LAWRENCEBURG, Ind., November 16, 2021 – The Dearborn Community Foundation (DCF), Inc. recently awarded a $1,000 proactive grant to Oxbow, Inc., the steward organization of the most important Tri-State wetlands covering 2,600 acres of river-bottom farmland on the Ohio River shoreline.

DCF Board member Jeanne Lehn, second from the left, delivers a $1,000 grant check to Oxbow, Inc.’s, President Jon Seymour, far left, and Oxbow Board members Meg Poehlmann and Ed Gemperle.

The Oxbow board of directors put the money back into the community by sponsoring two local Eagle Scout projects that require the Scouts to raise funding to help finance a trail and a parking entrance for the wetlands, said Oxbow President Jon Seymour.

“These funds will purchase goods and services from local contractors, keeping the money in the community. We end up with two Eagle Scouts, an improved Oxbow, and more sales for local merchants,” he said.

The broad floodplain, where the Great Miami River meets the Ohio River, near Lawrenceburg/Greendale, draws the Tri-State’s largest concentrations of ducks and herons, said Seymour, adding the organization protects the wetlands from industrial development. There is not a building on it. Named for a small oxbow-shaped lake, the Oxbow almost every year is flooded with shallow water that deposits nutrients from upstream. Its traditional agricultural use is vitally important to migrating birds, he said. 

In a continuing effort to make an impact in the Dearborn County community, DCF, throughout 2021, is awarding 15 proactive grants of $1,000 each to charitable organizations that serve Dearborn County residents. Each of the Foundation’s 15 volunteer board members is recommending a grant from the Unrestricted Endowment Funds, established by donors to provide flexibility to address changing needs in the community over the years.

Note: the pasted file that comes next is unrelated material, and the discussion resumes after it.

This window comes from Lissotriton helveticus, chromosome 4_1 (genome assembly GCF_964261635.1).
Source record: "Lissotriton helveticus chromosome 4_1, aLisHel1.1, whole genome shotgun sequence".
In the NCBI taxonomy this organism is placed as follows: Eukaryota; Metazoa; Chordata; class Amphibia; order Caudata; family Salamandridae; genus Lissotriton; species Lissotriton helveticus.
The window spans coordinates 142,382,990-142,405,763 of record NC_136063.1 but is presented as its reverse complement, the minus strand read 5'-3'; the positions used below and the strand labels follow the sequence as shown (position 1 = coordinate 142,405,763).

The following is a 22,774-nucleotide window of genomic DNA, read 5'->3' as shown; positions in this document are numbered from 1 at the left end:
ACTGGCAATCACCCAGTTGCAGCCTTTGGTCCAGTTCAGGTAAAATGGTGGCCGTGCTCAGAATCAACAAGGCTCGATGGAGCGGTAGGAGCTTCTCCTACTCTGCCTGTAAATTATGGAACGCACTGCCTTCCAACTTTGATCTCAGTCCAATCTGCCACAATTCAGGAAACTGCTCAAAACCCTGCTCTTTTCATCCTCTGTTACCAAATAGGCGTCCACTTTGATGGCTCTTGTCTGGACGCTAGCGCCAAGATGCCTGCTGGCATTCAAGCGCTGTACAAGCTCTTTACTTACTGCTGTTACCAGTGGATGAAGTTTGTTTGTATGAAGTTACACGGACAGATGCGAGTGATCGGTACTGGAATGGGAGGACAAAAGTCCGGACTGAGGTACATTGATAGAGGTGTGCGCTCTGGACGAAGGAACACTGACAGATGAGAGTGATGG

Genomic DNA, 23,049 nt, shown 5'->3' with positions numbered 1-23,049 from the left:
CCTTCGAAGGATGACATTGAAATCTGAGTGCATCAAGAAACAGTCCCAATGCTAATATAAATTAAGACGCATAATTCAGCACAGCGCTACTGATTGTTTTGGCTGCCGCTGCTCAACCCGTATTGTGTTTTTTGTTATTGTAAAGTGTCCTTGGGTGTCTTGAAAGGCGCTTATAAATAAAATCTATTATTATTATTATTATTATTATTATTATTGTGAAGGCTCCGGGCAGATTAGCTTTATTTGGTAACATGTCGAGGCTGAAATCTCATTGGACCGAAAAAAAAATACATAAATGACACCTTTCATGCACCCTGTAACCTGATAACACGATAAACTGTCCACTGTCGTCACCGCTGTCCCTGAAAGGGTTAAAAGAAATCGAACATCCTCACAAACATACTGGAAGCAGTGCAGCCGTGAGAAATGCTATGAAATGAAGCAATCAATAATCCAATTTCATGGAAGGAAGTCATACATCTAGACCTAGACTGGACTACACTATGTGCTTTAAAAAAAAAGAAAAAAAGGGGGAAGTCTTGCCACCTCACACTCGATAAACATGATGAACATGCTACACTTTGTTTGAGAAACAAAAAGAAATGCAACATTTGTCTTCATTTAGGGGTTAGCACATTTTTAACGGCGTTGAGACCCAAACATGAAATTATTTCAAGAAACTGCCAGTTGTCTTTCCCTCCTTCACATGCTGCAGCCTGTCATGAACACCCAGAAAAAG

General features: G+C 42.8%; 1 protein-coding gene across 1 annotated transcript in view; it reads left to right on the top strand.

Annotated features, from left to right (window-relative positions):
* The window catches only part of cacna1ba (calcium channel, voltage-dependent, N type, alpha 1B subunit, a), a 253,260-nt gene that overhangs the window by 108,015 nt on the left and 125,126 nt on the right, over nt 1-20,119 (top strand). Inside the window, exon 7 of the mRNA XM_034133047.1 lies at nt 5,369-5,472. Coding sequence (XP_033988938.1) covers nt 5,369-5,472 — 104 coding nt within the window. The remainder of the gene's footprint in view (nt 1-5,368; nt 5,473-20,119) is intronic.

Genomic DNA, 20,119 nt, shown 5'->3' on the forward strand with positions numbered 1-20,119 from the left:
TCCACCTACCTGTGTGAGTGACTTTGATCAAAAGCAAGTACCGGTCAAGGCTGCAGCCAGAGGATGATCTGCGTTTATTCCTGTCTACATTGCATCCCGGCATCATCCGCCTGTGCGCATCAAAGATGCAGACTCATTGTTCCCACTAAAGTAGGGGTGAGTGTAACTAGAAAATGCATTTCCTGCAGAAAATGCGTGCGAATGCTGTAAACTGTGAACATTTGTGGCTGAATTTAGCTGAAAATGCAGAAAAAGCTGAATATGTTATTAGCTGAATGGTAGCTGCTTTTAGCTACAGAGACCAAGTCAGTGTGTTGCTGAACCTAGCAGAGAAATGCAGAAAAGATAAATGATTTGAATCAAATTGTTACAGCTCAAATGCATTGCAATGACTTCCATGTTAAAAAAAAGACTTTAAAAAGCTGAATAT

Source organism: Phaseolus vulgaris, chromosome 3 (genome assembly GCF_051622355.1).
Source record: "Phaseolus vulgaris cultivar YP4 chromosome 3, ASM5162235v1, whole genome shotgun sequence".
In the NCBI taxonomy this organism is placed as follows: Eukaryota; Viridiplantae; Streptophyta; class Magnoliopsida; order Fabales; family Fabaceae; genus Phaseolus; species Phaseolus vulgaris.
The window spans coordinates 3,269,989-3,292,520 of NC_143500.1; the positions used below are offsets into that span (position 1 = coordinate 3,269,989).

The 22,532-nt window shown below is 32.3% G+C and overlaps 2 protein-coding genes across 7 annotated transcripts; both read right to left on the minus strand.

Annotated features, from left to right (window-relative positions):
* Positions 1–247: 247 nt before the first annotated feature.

The Oxbow grant was recommended by DCF board member Jeanne Lehn.

“The work of the Oxbow is inherently consistent with a personal passion I have for preserving and appreciating wildlife and its habitats,” said Lehn, who describes the wetlands as vital to the ecosystem.

“Furthermore, I am an active birder and enjoy the beauty these wetlands bring,” said the retired nurse executive who has lived in Lawrenceburg for nearly 30 years.  

Oxbow holds 11 public education seminars per year and special seminars and tours can be arranged. Oxbow also gives annual college scholarships to local high school students and provides educational grants to support k-12 teaching of nature in the local schools, said Seymour. “We are thrilled to receive the grant of $1,000 from the Dearborn Community Foundation. Oxbow prides itself on being a partner in building Dearborn County’s reputation by providing a 1,600-acre nature conservancy open to the public for education and enjoyment of the outdoors.” 

The Oxbow floodplain covers about 2,600 acres, of which, Oxbow protects 1,630 acres, mostly in Indiana. Great Parks of Hamilton County protects another 1,000 acres, all in Ohio. More than 290 species of birds and 472 species of vascular plants have been identified in the Oxbow. More than 60 species of fish and over 55 species of butterflies also have been confirmed.

A Land Trust organization, Oxbow, Inc. is a 501(c)3 charitable group. Donations can be made by addressing a check to Oxbow, Inc. P.O. Box 4172, Lawrenceburg, IN 47025. Memberships start at $25 annually. The organization is on Facebook at oxbowinc and on the web at oxbowinc.org.

Anyone can make a contribution to an unrestricted endowment at DCF and help make impact grants like the 15 DCF Board members are recommending in 2021. For a list of the unrestricted endowments and to learn more about the Foundation, call 812-539-4115 or visit the Foundation website at dearborncf.org. If you are interested in contributing to DCF, visit our website’s “Give Now” page to donate online and to learn about other giving options.